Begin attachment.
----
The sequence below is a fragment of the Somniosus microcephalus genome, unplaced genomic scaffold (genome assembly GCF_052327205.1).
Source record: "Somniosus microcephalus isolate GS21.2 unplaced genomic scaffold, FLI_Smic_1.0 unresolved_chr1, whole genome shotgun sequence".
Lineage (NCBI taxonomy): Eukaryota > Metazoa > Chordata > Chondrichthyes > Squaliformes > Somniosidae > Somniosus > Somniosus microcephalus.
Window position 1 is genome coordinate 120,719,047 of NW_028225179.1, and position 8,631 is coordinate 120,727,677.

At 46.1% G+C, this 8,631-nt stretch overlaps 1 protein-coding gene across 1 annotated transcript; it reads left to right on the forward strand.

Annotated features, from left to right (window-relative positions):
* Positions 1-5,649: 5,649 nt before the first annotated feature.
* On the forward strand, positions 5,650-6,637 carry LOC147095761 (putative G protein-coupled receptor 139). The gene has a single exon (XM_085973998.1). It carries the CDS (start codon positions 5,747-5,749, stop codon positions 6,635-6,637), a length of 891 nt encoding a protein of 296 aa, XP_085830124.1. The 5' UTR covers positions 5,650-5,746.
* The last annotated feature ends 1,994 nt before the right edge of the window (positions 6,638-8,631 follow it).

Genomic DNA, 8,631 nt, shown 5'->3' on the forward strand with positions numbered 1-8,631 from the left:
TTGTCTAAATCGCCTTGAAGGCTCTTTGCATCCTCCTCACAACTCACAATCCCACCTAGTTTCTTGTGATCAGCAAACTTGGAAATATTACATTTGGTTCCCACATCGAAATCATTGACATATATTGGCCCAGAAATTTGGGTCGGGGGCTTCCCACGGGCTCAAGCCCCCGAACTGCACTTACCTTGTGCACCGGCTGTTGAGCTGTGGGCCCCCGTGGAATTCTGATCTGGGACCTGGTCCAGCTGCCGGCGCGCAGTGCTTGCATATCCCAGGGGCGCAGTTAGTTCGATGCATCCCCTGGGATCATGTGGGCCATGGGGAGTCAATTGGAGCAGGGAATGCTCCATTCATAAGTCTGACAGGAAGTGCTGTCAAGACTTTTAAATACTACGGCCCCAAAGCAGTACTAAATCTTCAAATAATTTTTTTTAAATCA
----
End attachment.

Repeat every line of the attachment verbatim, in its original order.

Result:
The sequence below is a fragment of the Somniosus microcephalus genome, unplaced genomic scaffold (genome assembly GCF_052327205.1).
Source record: "Somniosus microcephalus isolate GS21.2 unplaced genomic scaffold, FLI_Smic_1.0 unresolved_chr1, whole genome shotgun sequence".
Lineage (NCBI taxonomy): Eukaryota > Metazoa > Chordata > Chondrichthyes > Squaliformes > Somniosidae > Somniosus > Somniosus microcephalus.
Window position 1 is genome coordinate 120,719,047 of NW_028225179.1, and position 8,631 is coordinate 120,727,677.

At 46.1% G+C, this 8,631-nt stretch overlaps 1 protein-coding gene across 1 annotated transcript; it reads left to right on the forward strand.

Annotated features, from left to right (window-relative positions):
* Positions 1-5,649: 5,649 nt before the first annotated feature.
* On the forward strand, positions 5,650-6,637 carry LOC147095761 (putative G protein-coupled receptor 139). The gene has a single exon (XM_085973998.1). It carries the CDS (start codon positions 5,747-5,749, stop codon positions 6,635-6,637), a length of 891 nt encoding a protein of 296 aa, XP_085830124.1. The 5' UTR covers positions 5,650-5,746.
* The last annotated feature ends 1,994 nt before the right edge of the window (positions 6,638-8,631 follow it).

Genomic DNA, 8,631 nt, shown 5'->3' on the forward strand with positions numbered 1-8,631 from the left:
TTGTCTAAATCGCCTTGAAGGCTCTTTGCATCCTCCTCACAACTCACAATCCCACCTAGTTTCTTGTGATCAGCAAACTTGGAAATATTACATTTGGTTCCCACATCGAAATCATTGACATATATTGGCCCAGAAATTTGGGTCGGGGGCTTCCCACGGGCTCAAGCCCCCGAACTGCACTTACCTTGTGCACCGGCTGTTGAGCTGTGGGCCCCCGTGGAATTCTGATCTGGGACCTGGTCCAGCTGCCGGCGCGCAGTGCTTGCATATCCCAGGGGCGCAGTTAGTTCGATGCATCCCCTGGGATCATGTGGGCCATGGGGAGTCAATTGGAGCAGGGAATGCTCCATTCATAAGTCTGACAGGAAGTGCTGTCAAGACTTTTAAATACTACGGCCCCAAAGCAGTACTAAATCTTCAAATAATTTTTTTTAAATCA